Nov 22, 2010

What's my level?

It's natural to wonder about your level when you're learning a language. It's also important to think about the concept of levels and ask why we have them. For teachers, determining a student's level may be important in order to place the student in a group, or to plan an appropriate course. We often talk about levels with adjectives like "elementary," "intermediate," "advanced," etc. Our teaching resources are generally labeled with these levels.

Aside from being an organizational tool, however, the concept of levels can be problematic. When you get off the train in London and need to ask someone for directions, he or she won't care what level you have according to your academy, or whether or not you've passed the First Certificate. The question will be whether you can communicate. As I wrote in an earlier post, communication is really the objective of learning a language. It's possible that communication has as much to do with your intention and your attitude than with your pronunciation, vocabulary, etc.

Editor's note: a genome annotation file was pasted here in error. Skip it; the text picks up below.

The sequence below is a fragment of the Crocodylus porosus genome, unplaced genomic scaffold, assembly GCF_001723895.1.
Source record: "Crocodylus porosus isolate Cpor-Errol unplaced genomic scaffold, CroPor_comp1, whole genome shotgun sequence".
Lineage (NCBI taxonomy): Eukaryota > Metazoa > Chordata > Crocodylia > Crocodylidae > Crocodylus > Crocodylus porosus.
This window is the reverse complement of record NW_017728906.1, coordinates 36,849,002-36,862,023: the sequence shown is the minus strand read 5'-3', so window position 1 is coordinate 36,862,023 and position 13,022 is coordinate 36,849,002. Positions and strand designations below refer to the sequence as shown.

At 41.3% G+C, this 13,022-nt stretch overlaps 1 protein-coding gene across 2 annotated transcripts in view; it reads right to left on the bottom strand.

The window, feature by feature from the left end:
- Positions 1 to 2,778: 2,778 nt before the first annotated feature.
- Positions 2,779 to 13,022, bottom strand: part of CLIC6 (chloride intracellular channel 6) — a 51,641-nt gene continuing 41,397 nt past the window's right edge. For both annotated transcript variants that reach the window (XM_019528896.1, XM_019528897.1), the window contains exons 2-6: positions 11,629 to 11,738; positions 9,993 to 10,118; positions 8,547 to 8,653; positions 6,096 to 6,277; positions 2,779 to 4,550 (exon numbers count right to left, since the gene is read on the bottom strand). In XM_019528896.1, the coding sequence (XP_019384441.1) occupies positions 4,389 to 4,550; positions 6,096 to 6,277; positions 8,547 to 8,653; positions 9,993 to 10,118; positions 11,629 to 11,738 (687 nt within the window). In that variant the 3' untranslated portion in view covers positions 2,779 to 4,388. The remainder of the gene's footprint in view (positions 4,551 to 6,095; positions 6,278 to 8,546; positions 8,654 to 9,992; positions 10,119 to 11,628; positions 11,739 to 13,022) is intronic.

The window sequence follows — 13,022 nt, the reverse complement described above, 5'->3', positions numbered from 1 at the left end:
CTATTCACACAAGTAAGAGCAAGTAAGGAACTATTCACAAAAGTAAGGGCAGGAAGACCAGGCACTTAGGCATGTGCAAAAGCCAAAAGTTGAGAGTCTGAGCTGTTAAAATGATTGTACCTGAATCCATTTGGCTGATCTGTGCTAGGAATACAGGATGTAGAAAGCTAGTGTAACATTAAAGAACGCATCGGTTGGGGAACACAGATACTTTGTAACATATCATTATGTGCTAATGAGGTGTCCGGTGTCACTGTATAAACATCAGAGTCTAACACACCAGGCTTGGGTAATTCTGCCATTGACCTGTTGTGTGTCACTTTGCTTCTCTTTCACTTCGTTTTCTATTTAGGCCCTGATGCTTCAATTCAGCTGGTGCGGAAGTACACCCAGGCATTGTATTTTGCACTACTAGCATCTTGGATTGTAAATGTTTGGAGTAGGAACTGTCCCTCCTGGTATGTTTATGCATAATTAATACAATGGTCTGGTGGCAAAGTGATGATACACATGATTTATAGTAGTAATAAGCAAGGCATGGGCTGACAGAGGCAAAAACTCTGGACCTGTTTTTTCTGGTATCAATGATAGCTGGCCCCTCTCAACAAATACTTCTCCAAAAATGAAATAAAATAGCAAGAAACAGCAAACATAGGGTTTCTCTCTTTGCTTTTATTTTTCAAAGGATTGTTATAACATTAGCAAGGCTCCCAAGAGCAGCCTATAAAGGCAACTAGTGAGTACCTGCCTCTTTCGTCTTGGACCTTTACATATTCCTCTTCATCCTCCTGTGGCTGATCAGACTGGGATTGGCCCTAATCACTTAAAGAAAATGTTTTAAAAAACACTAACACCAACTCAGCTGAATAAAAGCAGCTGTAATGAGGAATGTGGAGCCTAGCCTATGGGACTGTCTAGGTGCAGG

I don't mean to say that you shouldn't care about your level or try to improve it. In fact, I think it's important to keep trying to improve in your native language too! My only point is that after we've used the concept of levels to organize a class, it's a good idea to move on to communication, and realize that even people with an "elementary" level can be great communicators!

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